Desktop pretends to be (or maybe they actually believe that's what they are creating) a product for end users but is a product for admins and developers who are familiar and comfortable with the UNIX-like environment to use on their personal computers.
This is total BS. Lots of people who aren't computer experts use Linux desktops every day. My wife is one of them. I never have to do anything much with that computer, besides regular backups of course. Back when she was running Windows, I had no end of problems with it. I'm sure plenty of people here can attest to similar stories, of switching their spouses or parents to Linux and no longer needing to spend any time being their unpaid tech support.
What desktop Linux is, is a very good product for people who don't need to run any Windows (or OSX) applications. For home users who just surf the web, use Facebook, and do basic PC tasks like some basic word processing or whatever, Linux works extremely well. For people who just *have* to run Photoshop or whatever, obviously that's a problem, but not everyone is like that.
The Linux desktop community is a mess of hundreds of different distributions, various different protocols for doing things (how many freaking sound subsystems do you need?! ALSA, PulseAudio, FFADO, Jack, OSS, etc...) and all kinds of different UI paradigms, frameworks and toolkits.
You're completely overblowing things. Most modern Linux distros have settled on ALSA and PulseAudio (ALSA is the kernel-level drivers; PulseAudio is a userspace layer on top of that) and it works fine. No one uses OSS on Linux any more, and Jack is only used by a small number of people doing high-performance audio stuff. Different UIs aren't a big problem; people get along just fine choosing a desktop environment like KDE or Cinnamon and sticking with that. Different toolkits don't matter if you aren't developing software; you can run software written in one just fine in a DE written in another.
The problem with that is that the vast majority of computer uses do not want to choose every different option for every different part of the operating system
And they don't need to. Just download a copy of Ubuntu or Mint and be done with it. That's what everyone else does. This choice is generally made by the person who's computer-savvy, and the user doesn't question it. My wife uses KDE because I chose that for her since I prefer it and it works similarly to Windows, and she's never had a problem with it. She doesn't know or ask about Unity, Gnome3, Cinnamon, MATE, Xcfe, etc. People have zillions of choices when they buy a car too, but regular, everyday people don't have a problem there. They pick something they like and stop worrying about it. It may be a car their friend had, or they may have just stopped at a dealership and checked out a few things based on a salesman's advice. No one checks out every single model of car before making a decision.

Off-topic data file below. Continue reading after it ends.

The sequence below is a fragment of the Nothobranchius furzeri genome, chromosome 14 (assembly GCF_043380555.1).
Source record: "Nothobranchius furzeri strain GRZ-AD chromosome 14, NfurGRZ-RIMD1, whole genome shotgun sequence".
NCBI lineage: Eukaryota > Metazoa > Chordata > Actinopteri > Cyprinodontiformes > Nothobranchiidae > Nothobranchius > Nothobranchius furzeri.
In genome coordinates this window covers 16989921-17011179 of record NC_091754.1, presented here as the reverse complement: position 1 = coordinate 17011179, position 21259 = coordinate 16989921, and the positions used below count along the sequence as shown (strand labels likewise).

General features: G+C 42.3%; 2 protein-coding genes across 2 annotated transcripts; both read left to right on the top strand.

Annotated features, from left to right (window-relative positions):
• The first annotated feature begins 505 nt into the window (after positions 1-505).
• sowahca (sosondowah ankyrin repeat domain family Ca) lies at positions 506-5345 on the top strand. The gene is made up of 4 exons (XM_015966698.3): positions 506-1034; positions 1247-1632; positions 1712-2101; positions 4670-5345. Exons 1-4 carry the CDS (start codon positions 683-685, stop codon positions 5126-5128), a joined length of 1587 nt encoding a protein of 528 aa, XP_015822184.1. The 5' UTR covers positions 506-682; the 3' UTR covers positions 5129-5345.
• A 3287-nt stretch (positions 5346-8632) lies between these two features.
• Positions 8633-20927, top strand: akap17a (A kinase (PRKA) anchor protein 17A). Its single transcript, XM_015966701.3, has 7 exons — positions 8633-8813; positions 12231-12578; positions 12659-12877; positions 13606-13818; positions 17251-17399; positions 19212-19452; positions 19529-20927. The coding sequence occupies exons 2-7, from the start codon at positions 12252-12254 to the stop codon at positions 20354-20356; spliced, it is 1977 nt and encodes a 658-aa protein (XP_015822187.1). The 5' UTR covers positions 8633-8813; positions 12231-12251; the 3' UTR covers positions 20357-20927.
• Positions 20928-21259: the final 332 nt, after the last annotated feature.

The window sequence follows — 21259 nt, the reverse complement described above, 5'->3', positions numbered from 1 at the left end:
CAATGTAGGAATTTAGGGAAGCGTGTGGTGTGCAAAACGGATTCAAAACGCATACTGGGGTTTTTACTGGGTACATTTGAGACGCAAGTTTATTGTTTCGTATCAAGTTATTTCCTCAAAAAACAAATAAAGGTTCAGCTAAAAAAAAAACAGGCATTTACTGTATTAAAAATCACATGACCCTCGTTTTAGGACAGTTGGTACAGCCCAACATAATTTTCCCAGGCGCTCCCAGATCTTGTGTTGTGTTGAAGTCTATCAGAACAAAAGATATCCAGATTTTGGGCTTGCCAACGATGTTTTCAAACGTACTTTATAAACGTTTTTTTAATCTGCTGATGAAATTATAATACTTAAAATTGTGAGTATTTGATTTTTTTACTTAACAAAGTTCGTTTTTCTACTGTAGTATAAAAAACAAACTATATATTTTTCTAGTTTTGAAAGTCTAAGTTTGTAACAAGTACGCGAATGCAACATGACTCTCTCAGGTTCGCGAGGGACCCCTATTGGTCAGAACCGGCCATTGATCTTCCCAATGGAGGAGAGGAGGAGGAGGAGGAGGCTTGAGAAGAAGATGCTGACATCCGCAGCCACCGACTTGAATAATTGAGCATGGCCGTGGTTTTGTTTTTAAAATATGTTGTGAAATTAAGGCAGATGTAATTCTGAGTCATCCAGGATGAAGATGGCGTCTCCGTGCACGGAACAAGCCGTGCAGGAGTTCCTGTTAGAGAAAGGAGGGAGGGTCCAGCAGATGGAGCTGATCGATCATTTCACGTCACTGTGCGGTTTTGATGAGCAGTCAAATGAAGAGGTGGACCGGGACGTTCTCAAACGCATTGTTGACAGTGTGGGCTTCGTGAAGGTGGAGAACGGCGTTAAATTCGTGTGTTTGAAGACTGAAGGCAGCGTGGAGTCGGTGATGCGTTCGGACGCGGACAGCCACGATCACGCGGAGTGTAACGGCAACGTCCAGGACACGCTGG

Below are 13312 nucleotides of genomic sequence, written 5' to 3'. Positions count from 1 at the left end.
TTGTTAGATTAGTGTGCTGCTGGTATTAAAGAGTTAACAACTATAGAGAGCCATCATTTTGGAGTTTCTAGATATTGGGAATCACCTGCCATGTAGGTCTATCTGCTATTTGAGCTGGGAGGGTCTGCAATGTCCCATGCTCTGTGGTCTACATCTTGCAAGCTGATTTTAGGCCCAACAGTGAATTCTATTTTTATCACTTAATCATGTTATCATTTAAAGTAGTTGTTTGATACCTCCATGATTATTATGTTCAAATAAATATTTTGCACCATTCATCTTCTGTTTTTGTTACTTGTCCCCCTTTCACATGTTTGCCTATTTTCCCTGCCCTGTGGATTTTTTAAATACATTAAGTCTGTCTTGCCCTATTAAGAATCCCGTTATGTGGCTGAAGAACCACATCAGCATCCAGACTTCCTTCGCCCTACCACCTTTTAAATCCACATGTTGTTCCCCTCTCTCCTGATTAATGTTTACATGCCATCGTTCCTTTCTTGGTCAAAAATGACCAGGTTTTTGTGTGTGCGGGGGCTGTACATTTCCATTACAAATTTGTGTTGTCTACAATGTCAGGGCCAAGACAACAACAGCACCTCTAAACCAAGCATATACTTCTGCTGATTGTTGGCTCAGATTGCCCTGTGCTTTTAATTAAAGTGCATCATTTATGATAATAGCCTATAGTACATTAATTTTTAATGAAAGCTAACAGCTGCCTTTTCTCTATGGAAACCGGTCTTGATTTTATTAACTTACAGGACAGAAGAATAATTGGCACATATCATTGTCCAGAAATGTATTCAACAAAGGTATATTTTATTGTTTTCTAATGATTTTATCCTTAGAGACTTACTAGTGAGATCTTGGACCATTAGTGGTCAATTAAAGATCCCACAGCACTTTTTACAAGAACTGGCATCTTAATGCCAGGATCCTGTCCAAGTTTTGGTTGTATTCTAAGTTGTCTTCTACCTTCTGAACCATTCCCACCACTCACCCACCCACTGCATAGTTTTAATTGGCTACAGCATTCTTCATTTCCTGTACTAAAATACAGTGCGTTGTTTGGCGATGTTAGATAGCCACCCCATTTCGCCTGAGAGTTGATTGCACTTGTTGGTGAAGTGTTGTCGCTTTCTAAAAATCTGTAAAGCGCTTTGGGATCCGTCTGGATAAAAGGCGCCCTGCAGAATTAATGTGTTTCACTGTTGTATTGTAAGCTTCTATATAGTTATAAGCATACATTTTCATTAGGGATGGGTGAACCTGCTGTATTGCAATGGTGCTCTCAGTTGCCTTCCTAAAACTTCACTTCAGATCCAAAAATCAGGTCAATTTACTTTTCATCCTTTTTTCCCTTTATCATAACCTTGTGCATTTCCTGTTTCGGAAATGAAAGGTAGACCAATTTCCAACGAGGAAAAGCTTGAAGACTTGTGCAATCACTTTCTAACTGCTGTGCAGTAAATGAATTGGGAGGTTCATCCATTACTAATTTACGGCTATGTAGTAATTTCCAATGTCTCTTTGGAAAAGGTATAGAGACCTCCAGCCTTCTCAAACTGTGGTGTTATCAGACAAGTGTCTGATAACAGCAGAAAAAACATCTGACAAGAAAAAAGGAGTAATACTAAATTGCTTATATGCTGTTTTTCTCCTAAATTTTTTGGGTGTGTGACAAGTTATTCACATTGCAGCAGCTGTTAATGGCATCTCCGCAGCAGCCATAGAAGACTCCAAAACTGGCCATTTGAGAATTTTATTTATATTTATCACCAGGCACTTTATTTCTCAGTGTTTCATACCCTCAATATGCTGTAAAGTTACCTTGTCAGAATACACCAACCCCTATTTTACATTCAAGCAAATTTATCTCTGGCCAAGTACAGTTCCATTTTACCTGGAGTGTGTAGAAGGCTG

yes i know you set it up for your grandma and she likes it -- represents falls outside the vast majority).
No, actually it doesn't (BTW, your sentence doesn't parse here). Most home users don't do anything terribly complicated with their computers, and these days they really don't do anything besides use it for web-surfing. This is why tablets have become so popular: people are sick of Windows problems, and tablets work just fine for using Facebook. Linux works fine here too, and better than tablets (since you get a real monitor, a real keyboard, real storage space, etc.). For the things most home users do, Linux does them extremely well. It can even play a lot of games now too, though that still works better on Windows because many games still don't support Linux (including anything that isn't on Steam) of course. No, it doesn't do TurboTax, but who cares: everyone's moving to web-based stuff for that. No, it doesn't run Pro/E, but how many home users do that. I've never heard of someone's grandma running engineering software. No, it doesn't run [random Windows software], but neither does Mac OSX, but I never hear of anyone saying Macbooks aren't viable alternatives.